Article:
With an approved extension, the S corporation tax return (for the 2023 tax year) is due by September 15, 2024.

9. Do S corps pay corporate taxes?

No, S corporations do not pay federal corporate income taxes.

10. Do S corps pay quarterly taxes?

Yes, S corporations must make quarterly estimated tax payments for income taxes if the corporation expects to owe $500 or more in taxes for the year. These payments include estimated taxes on behalf of the shareholders for their share of the income, as well as employment taxes for salaries paid to employees, including shareholder-employees.

Shareholders may also need to make their own quarterly estimated tax payments based on their share of the corporation's income.

11. Do S corporations get a 1099?

Generally, S corporations do not receive Form 1099 for services rendered as they are exempt. However, they may receive 1099 forms for other types of payments, such as rent, interest, or dividends.

12. Can I file my personal and S corp taxes together?

No, you can not file personal and S corporation taxes together. S corporations must file Form 1120-S separately, reporting the business's income, deductions, and credits. Each shareholder then reports their share of the corporation's income, as detailed in Schedule K-1, on their personal tax returns.

13. How long to keep S corp tax records?

You should generally keep the S corporation tax records, including income tax returns, financial statements, and all supporting documentation, for at least seven years.

Certain records, such as those related to asset purchases and sales, should be kept for as long as they are relevant plus the statute of limitations period.

14. Do S corps pay self-employment tax?

No, S corporations themselves do not pay self-employment tax. Instead, shareholders who work for the corporation receive salaries subject to payroll taxes, including Social Security and Medicare taxes.

15. Is S corp income subject to self-employment tax?

No, S corporation income is not subject to self-employment tax. Shareholders report their share of the corporation's income on their personal tax returns. While they must pay income tax on this amount, they do not pay self-employment tax on distributions.

However, reasonable salaries paid to shareholder-employees are subject to payroll taxes.

16. Do S corporation owners have to pay unemployment tax?

Yes, S corporation owners who are also employees must pay federal and state unemployment taxes on their salaries.

The corporation is responsible for paying the employer's portion of these taxes. This ensures that S corporation shareholders-employees are covered by unemployment insurance.

17. Does tax-exempt income increase S corp basis?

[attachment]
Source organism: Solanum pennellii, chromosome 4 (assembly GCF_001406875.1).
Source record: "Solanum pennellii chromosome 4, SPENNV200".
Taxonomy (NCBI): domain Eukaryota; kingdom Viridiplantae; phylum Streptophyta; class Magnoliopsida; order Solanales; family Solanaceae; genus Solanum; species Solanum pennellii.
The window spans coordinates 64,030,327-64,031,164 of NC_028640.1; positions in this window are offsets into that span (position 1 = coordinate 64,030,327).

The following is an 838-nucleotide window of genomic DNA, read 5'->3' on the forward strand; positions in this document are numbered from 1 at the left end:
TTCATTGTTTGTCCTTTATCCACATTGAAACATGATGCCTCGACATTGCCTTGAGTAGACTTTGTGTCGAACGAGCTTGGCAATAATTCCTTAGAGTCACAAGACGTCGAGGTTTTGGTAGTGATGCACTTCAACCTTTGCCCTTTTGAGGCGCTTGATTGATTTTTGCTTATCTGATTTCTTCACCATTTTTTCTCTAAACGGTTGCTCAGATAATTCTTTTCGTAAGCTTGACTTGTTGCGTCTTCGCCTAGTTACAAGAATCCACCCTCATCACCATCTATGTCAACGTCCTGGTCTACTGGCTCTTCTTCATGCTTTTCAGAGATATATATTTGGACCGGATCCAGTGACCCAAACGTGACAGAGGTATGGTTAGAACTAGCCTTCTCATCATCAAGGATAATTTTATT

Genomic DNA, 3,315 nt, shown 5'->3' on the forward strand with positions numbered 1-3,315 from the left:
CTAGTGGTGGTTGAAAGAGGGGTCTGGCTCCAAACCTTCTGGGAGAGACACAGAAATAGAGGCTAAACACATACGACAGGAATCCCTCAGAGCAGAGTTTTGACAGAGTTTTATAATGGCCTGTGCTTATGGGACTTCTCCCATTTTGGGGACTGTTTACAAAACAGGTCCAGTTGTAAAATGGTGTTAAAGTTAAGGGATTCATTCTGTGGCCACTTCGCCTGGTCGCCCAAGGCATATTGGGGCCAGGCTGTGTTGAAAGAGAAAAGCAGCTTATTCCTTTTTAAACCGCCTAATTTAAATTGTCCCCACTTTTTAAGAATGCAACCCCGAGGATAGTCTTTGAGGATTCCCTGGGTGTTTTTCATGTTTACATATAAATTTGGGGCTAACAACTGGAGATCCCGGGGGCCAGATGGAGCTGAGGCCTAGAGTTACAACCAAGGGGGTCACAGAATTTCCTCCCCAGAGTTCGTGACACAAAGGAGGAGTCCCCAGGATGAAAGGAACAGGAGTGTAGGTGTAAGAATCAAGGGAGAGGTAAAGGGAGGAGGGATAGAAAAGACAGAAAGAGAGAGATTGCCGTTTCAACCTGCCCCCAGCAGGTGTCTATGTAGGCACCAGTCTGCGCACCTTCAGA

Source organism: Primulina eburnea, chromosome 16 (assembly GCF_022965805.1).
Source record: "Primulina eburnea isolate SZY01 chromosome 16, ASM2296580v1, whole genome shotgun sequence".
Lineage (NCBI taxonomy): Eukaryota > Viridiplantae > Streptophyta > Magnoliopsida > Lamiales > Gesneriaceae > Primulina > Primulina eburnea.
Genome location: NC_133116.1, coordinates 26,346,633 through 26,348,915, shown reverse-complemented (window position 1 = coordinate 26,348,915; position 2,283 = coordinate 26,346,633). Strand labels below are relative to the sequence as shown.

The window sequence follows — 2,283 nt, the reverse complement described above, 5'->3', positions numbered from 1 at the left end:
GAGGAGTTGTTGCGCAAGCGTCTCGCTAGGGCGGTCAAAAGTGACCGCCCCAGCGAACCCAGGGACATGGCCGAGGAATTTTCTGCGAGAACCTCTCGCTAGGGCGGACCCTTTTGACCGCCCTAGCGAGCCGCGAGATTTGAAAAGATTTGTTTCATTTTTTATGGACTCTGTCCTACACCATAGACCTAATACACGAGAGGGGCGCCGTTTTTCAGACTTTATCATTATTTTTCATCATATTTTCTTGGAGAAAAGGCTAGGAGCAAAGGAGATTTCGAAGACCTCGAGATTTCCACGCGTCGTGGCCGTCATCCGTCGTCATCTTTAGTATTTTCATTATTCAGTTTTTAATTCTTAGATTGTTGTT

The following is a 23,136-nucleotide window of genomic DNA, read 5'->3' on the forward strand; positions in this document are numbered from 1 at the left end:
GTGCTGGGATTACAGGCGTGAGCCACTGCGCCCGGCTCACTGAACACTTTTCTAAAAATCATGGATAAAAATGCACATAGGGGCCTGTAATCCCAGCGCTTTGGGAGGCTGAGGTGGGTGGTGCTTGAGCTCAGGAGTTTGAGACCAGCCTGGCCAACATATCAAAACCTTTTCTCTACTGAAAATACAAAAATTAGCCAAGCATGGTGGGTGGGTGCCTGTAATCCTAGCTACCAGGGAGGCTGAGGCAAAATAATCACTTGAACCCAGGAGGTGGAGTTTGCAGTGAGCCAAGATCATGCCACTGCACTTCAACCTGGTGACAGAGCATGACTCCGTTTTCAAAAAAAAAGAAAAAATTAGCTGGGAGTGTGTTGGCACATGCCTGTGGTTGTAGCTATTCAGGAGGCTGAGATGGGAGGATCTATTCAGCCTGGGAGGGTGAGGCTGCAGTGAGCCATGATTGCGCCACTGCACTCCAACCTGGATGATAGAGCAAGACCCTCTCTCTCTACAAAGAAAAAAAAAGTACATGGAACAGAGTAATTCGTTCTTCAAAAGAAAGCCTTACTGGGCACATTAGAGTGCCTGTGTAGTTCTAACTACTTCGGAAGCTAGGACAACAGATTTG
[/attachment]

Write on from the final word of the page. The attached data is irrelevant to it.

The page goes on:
Yes, tax-exempt income increases an S corporation shareholder's stock basis.

18. How does S corporation loss affect personal taxes?

S corporation losses pass through to shareholders, who can deduct them on their personal tax returns, subject to basis, at-risk, and passive activity loss limitations. This can offset other income, potentially reducing personal tax liability.

Shareholders must have sufficient basis in their stock and loans to the corporation to deduct the losses.

19. What is the tax rate for an S corp?

There’s no established tax rate for S corporations. Shareholders pay tax on their share of the income at their individual tax rates.

20. Can my S corp pay my personal taxes?

No, an S corporation can not pay an individual's personal taxes. Such payments would be treated as additional compensation, dividends, or loans, each with different tax implications.

21. Can an LLC ba taxed as an S corp?

Yes, an LLC can elect to be taxed as an S corporation for federal tax purposes while retaining its legal structure.

22. How to elect an LLC to be taxed as an S corp?

To elect an LLC to be taxed as an S corporation, file Form 2553 with the IRS. You must submit the form no more than two months and 15 days after the start of the tax year in which the election is to take effect. The LLC must also meet all S corporation eligibility requirements.

23. Is an LLC or S corp better for tax purposes?

The choice between an LLC and an S corporation for tax purposes depends on various factors, including income level, number of owners, and administrative preferences. S corporations can offer tax savings through reduced self-employment taxes on distributions, while LLCs provide more flexibility in ownership and profit distribution.

24. How many shareholders can an S corporation have?

An S corporation can have up to 100 shareholders.

25. Can an S corp be a shareholder in another S corp?

No, an S corporation can not be a shareholder in another S corporation. Shareholders of an S corporation must be individuals, certain trusts, and estates.

Disclaimer: This article is for informational purposes only and does not constitute legal or tax advice. Always consult with a tax professional regarding your specific case.

Further reading

Form 2553: How to elect an S corp tax status
Choosing a tax classification for your business is one of the first and most important steps in setting up. However, in some situations, businesses might have reasons to change their tax status when already operating.  The Internal Revenue Service (IRS) allows such changes through specific regulations. To elect an S corporation tax
Form 2553: How to elect an S corp tax status
S corporation tax benefits: Balancing opportunities and challenges to be aware of
For small business owners contemplating the appropriate legal structure for their enterprise, the S corporation offers a blend of pass-through taxation and corporate liability protection. This entity type, recognized under Subchapter S of the Internal Revenue Code, is designed to support small businesses by avoiding the double taxation
S corporation tax benefits: Balancing opportunities and challenges to be aware of